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Last Week's Hearst-New York Times Column

(Writer's note: By agreement with the syndicators, these columns appear here a week after their newspaper release)

^(For use by New York Times News Service clients)@<
^C.2011 Hearst Newspapers@=
WASHINGTON _February 9, 2011.
Feb. 14th is not just a day for romantics, but this year it's a big day for political science and economics wonks every where.

Feb. 14th is, after all, when President Obama will release his administration’s budget proposal for the next fiscal year. It sounds like it will not be the Valentine’s Day massacre of government programs that his Republican adversaries are demanding.

He's calling it ``a responsible 10-year path for reining in the deficit.’’ Those on the right are demanding something that gets the job done in say, one year. Tops.

All this is a tad strange when you consider Congress couldn’t get fiscal and pass this year's budget blueprint because, as Maya McGuineas, president of the Committee for a Responsible Federal Budget, lamented, ``No one wants to spell out what they would do, given that the choices are humongous deficits or tough policy choices.’’

Everyone is as far apart as ever. Each side believes it is aligned with the angels against the devils.

Pick your poison: Liberals argue that more government spending will mean more government revenue because social programs will turn those in need into taxpayers. They describe that spending as an ``investment.’’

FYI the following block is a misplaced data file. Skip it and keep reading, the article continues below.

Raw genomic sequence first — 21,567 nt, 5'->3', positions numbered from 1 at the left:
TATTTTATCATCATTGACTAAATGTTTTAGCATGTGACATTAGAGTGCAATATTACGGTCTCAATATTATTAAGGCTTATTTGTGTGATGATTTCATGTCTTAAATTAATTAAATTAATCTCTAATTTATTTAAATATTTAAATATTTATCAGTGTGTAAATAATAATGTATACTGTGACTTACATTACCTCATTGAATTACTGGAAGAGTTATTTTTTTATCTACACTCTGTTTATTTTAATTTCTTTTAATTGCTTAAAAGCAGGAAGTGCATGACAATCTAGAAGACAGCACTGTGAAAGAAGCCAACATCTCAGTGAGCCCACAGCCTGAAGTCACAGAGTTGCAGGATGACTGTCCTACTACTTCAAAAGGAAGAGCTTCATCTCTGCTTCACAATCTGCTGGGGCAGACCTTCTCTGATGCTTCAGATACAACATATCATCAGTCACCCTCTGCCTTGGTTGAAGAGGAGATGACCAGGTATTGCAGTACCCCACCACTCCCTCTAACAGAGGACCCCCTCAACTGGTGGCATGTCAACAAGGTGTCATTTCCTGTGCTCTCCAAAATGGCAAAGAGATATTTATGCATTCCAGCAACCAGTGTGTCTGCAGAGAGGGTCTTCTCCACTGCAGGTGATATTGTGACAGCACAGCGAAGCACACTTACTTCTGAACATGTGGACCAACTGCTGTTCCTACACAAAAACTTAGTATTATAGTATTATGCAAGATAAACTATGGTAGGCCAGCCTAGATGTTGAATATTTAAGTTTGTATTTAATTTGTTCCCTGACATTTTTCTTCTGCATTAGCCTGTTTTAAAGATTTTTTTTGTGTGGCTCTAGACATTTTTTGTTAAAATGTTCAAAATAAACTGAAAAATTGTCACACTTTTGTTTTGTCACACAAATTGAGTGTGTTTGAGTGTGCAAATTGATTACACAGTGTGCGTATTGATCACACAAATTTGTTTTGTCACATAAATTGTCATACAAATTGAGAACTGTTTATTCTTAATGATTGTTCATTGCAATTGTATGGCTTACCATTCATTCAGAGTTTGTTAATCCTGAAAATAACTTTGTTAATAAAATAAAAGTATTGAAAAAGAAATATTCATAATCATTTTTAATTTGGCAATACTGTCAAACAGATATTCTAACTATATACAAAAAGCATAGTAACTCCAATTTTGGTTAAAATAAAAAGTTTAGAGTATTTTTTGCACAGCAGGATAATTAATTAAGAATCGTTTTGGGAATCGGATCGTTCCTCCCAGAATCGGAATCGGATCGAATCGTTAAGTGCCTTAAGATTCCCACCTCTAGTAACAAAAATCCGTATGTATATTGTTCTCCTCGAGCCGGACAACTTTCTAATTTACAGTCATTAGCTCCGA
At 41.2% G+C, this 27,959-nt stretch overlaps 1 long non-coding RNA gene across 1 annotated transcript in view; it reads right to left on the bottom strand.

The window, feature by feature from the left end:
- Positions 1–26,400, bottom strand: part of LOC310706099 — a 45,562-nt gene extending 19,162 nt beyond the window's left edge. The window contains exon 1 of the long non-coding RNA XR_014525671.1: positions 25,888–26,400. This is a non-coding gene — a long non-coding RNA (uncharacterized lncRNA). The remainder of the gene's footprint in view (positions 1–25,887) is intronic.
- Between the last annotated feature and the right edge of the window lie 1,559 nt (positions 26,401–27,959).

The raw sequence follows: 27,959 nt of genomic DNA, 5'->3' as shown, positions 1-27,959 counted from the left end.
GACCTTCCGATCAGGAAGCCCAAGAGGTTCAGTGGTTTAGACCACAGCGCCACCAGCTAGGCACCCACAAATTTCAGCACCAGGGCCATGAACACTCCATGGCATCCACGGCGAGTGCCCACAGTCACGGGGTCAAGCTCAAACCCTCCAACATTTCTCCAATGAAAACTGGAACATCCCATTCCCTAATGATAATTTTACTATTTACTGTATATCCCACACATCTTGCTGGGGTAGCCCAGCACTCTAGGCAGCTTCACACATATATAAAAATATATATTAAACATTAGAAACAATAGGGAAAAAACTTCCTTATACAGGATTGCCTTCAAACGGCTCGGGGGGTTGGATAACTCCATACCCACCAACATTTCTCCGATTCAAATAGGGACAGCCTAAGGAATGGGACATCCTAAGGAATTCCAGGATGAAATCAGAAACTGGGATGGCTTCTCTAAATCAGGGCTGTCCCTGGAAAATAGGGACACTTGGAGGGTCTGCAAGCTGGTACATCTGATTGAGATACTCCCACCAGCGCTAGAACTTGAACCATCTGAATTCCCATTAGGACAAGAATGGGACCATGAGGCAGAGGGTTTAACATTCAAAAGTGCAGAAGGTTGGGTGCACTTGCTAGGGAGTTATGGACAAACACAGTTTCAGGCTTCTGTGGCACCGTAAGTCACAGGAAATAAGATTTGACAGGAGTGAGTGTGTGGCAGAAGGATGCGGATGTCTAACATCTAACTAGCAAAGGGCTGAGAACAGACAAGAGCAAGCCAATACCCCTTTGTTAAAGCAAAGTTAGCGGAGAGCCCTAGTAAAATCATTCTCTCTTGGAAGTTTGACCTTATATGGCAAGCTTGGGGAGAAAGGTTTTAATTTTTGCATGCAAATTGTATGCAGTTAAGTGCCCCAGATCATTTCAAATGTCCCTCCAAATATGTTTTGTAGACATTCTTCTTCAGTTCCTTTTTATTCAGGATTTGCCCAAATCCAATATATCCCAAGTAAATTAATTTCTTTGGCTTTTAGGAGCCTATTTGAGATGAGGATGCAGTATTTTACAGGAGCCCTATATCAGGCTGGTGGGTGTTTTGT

As for stirring up calcified government bureaucracies, that is obviously a right-wing plot to demonize public service. Instead, their watchword now is ``Jobs, Jobs, Jobs.’’


A new radio ad by the Democratic Congressional Campaign Committee is already playing in the districts of House Republicans they view as vulnerable in the 2012 elections. It attacks the huge cuts in education and science proposed by GOP hardliners and lectures that ``research and development is how we get the new products that create new jobs.’’

Conservatives are just as dogmatic. They insist that lower taxes will actually add to the public coffers. They take their inspiration from Arthur Laffer and his ``Laffer Curve’’ argument that tax cuts rev up commerce and ``a faster-growing economy means lower unemployment and higher incomes _ meaning more taxes paid by the wealthy _ and reduced unemployment benefits and other social welfare programs.’’

Laffer has been a favorite of conservatives, at least since he was a part of the Reagan administration. He's a champion of so called ``Supply Side Economics’’ that has certainly supplied Republicans with a rationale to slash taxes.

So they insist on radical cuts to their hated federal domestic programs. Forget about tax hikes, of course, even if it means blowing off $700 billion over 10 years. It wouldn't be Laffer.

When the time comes to inflame their faithful, the choirs turn to their very own preachers in the opinion media and shut out anybody from the other side. In fact, they demonize them, too.

It's entirely possible that some of this thundering is the storm before the calm, that each side is staking out bargaining positions. In that scenario, the game of chicken will play out and cooler heads will reach a compromise in the nick of time, which, in this case, is when the debt ceiling tops out sometime this year and requires congressional action to raise it.

That could be as early as the end of March. If the ceiling isn't raised in time and the U.S. government is forced to default on its massive debt, we can kiss our way of life goodbye.

The next lurch in this process, though, comes with the release of the administration’s proposed budget on Feb. 14th. It promises to be anything but a love fest. The trick will be to rein in the passions that could tear the heart right out of our economy.
(E-mail: bob(at)hearstdc.com; on the Web: www.bobfranken)


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